Aleks Krotoski asks if the internet has been gentrified.
Gentrification. It’s a constant cycle in the offline world. Run down areas with cheap rent attract a young arty crowd, business moves in when the area has a new hip image, and suddenly everyone wants to live there and the original residents find themselves priced out of the neighbourhood and so move on to a new place to start the cycle again.
But, we don’t just live in cities in the digital age. The internet was once a haven for freaks, geeks and weirdos, but now that everyone has poured into the same digital space, has it too been gentrified? And if it has… where can people go?
Aleks Krotoski explores how digital communities have shifted and evolved, through both the very human development of communities, and the technological changes of algorithms and automation that have like the highways and infrastructure of the physical world, have split communities and fundamentally changed how we live online. She discovers out how the cycle of progress has both helped and hurt us in the digital age, and finds out if the artists, the freaks, the geeks and the weirdos still have a place to call home.
Wagner James Au
He tells us about how the clashes between communities in the early days, but how it was not community conflict, but the creeping infiltration of capitalism, that lead to an homogenisation and gentrification of the Second Life world.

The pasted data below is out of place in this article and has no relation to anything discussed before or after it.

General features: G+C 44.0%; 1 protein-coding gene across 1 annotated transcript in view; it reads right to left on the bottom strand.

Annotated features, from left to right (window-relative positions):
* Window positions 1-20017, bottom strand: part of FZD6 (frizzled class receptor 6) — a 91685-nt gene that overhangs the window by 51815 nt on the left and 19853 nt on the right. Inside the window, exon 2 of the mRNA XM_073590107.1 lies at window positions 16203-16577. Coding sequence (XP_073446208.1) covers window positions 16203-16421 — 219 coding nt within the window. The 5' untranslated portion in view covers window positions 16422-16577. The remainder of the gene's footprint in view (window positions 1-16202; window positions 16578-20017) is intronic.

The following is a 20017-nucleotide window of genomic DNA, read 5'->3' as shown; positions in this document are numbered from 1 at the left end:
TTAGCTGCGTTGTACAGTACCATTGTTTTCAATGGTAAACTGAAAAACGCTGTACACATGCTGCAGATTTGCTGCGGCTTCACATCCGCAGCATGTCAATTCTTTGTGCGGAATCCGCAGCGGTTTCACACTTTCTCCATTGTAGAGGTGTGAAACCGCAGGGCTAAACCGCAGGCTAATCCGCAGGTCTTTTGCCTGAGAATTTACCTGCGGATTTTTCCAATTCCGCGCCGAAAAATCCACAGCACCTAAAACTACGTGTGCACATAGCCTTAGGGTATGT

Andrew ‘Angry Aussie’
He tells us about how the Youtube algorithm changed the platform, cracked social bonds and narrowed creative output and allowed a dark and destructive element to degrade the Youtube community.
She tells us about her research into online social dynamics, and how the idea of gentrification can help us understand the changing digital environment.
He tells about ‘Airspace’, a word he coined to describe a design aesthetic spreading across the world, and how the digital platforms we use are influencing real world desires, and spreading a very visible form of gentrification further and faster than ever before.
Photo courtesy of James Chororos.
She tells us about witnessing the gentrification in Leith, and discusses how communities can find a balance between vibrant creative renewal of a place, without disrupting the people at it’s heart.
He was also one of the co-creators of ROFLcon, a biennial convention of internet memes that took place in 2008, 2010 and 2012, and he tells us how he saw a sea change in internet culture at that time as commercialisation began to manifest in creative online culture.